R in Excel (RRO + MKL as scripting language in Excel)
Microsoft recently acquired Revolution Analytics:
http://revolutionanalytics.com/
Revolution R Open with MKL is an open source derivative of R (RRO + MKL). Addingin RRO to Excel is a natural fit and will extend the scripting utility of .xlsx in Enterprise environment. The package developments alone are worth considering this integration.
Hi all,
Yes, we’re considering providing R integration with Excel in the future, the number of votes on this item helps us gauge overall community interest in this, so please pull in others if you think they’d like this as well.
regards
ash [MS XL]
19 comments

Anonymous commented
"Yes, we’re considering providing R integration with Excel in the future"
You're actually considering this? We can't even get the R.Execute function in Power Query, although it's just a matter of enabling the function.

Anonymous commented
Yes, please!! Consider R in Excel first than Python. I vote R integrated in Excel functions, this will grow exponentially the R community

Jacek Kotowski commented
In the meantime see a viable temporary solution: https://cran.rproject.org/web/packages/excel.link/index.html
There is also an example excel file that allows writing R commands and executing them within the excel sheet cells and ranges. 
pato lobos commented
Any update here guys? Power BI got it, why not Office 365? I really need this :( !!!!

Imke Feldmann commented
I would very much welcome the Rintegration into Power Query / Get&Transform rather than directly into Excel, like this: https://excel.uservoice.com/forums/304921excelforwindowsdesktopapplication/suggestions/15544569addrunrscriptoptiontoexcel2016andexcel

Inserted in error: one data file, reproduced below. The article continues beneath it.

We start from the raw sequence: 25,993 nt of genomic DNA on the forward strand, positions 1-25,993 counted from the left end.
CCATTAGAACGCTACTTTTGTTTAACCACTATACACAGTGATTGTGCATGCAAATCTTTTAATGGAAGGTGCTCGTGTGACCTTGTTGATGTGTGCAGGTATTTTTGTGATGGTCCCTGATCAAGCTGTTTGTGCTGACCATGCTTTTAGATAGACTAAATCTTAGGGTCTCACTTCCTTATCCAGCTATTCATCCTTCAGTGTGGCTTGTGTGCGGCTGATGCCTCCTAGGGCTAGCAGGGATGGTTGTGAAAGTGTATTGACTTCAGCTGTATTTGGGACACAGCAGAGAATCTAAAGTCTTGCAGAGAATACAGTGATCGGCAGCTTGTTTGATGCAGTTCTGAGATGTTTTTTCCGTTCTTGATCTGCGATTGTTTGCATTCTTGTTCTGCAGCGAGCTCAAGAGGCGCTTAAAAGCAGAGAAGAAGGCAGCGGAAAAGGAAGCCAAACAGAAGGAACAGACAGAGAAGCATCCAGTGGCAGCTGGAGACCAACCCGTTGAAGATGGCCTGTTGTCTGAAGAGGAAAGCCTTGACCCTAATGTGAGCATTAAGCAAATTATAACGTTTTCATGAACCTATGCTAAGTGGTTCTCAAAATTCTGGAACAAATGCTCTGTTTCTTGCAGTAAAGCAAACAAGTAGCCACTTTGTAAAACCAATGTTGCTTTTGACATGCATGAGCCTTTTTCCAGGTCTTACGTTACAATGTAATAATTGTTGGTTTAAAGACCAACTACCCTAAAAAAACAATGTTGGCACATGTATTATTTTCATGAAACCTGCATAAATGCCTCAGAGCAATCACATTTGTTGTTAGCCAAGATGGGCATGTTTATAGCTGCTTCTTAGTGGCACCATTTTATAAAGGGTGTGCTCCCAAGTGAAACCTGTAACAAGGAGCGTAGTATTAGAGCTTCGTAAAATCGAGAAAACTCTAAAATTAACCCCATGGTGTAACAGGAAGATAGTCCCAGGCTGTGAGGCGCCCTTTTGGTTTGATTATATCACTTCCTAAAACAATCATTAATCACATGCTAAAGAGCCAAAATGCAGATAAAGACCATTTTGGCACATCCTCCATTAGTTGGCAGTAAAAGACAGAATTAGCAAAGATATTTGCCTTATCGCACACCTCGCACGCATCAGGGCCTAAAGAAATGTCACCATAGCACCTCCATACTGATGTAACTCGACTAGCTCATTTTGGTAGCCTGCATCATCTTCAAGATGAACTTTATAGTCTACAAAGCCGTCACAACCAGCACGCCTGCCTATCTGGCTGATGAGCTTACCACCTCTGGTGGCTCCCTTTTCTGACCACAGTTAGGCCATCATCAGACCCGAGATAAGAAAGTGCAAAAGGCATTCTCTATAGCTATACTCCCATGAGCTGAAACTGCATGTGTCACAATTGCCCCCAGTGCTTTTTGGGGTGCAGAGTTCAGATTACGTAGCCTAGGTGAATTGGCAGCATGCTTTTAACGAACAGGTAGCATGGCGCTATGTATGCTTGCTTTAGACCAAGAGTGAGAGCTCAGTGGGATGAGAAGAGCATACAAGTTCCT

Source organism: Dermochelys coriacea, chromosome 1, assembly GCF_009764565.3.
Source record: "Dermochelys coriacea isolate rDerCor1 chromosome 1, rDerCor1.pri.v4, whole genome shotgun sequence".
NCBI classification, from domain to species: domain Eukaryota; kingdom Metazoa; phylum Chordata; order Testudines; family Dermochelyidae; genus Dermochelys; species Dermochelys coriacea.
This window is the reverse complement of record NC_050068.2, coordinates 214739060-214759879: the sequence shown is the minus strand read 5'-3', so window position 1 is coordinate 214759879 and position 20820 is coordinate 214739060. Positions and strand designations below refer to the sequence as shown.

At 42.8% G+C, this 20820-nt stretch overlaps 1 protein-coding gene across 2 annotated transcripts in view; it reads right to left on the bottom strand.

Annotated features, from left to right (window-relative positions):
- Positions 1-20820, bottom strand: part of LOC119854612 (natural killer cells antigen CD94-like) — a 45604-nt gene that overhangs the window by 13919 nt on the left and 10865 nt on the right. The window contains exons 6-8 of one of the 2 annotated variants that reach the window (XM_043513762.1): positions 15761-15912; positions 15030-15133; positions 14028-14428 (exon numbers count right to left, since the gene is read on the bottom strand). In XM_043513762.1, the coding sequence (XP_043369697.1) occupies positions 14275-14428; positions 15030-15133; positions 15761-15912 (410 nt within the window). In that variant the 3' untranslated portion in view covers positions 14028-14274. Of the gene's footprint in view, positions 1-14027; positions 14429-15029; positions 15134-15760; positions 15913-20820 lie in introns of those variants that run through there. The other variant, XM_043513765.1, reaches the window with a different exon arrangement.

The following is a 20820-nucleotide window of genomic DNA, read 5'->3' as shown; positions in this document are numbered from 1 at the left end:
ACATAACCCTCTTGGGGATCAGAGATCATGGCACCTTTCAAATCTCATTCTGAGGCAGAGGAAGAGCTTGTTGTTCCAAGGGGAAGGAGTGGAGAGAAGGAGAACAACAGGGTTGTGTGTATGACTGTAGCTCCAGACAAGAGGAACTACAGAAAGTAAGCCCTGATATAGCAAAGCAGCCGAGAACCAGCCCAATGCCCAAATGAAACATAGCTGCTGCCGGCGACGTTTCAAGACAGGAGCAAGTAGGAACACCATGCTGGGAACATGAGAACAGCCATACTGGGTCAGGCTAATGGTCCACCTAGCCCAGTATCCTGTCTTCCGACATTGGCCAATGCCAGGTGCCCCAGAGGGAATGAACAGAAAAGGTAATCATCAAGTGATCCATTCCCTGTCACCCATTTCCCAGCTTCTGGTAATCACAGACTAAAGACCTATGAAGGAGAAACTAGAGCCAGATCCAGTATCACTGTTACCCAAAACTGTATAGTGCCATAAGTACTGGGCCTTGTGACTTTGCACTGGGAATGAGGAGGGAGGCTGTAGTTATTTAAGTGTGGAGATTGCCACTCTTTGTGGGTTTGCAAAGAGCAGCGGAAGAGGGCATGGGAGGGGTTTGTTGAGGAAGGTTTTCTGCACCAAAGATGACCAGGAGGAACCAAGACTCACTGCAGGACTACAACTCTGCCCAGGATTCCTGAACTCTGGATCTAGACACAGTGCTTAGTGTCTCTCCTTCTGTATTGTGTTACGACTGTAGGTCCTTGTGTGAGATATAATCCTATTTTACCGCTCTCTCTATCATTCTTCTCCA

balakrishna sappa commented
Structured Data Values in Power Query (Field, Record, Table & List) and Objects in R (Vector, Factor, Matrix, Array, Data Frame & List) have a lot of similarities too.

balakrishna sappa commented
It would be great to have native support for R scripting in Excel, so one can call R builtin functions from within Excel or script custom R functions and then call them from within Excel. It would be great to see if we can have the functionality of controlling Excel from within the native R scripting environment like in BERT. That would make Excel powerful than ever.

Serban Dragne commented
I would find this quite useful. I use BERT to connect R to Excel which is a bit hit and miss in terms of reliability. Native solution would be very welcome indeed!

Anonymous commented
Yes please consider this, please add R.Execute command to excel power query like in power bi

Deepak Agrawal commented
Well well well .....this will make Excel jack of all trades!!! Desperately awaiting the same....

Imke Feldmann commented
Support!
Hopefully the "Rintegration" that has been introduced into PowerBI will flow to Power Query in Excel soon. Of course it would be even better, if we wouldn't have to run R separately but natively (or as an AddOn?) in Excel. 
pato lobos commented
Guys, now you have Visual Studio R Tools, Power BI with R, Azure ML with R, SQL Server and R, Microsoft Server... please go with this, if we can turn just 1% of Excel users into R user, then it will be a real revolution, around 250K R user are around the world, 1% of excel users will be 6 million people!! This is the future for Office, also integration with Word, so to publish research papers etc.

Patrick O'Beirne commented
There is RExcel from the University of Vienna:
http://rcom.univie.ac.at/download.html 
Anonymous commented
A seamless R / Excel mashup is the obvious choice for rapid prototyping of analytics and an accessible user interface. For oneoff models that may be sufficient.
Would love to see something beyond XLConnect. RExcel is a small shop, so I don't know where that's going.

Anne Marie Cooper commented
Agreed R+Excel r a natural fit (excuse the pun). Two of my favorite things together. Awesome! Apparently I need to get out more...

Brian Griner commented
Anyone tried R commander? Seems pretty good functionally and 100% open source.

Amit commented
R + Excel

Arthur Zubarev commented
Excel and R go together as bread and butter

Jeremiah commented
This could be similar to how R is implemented in SQL Server 2016.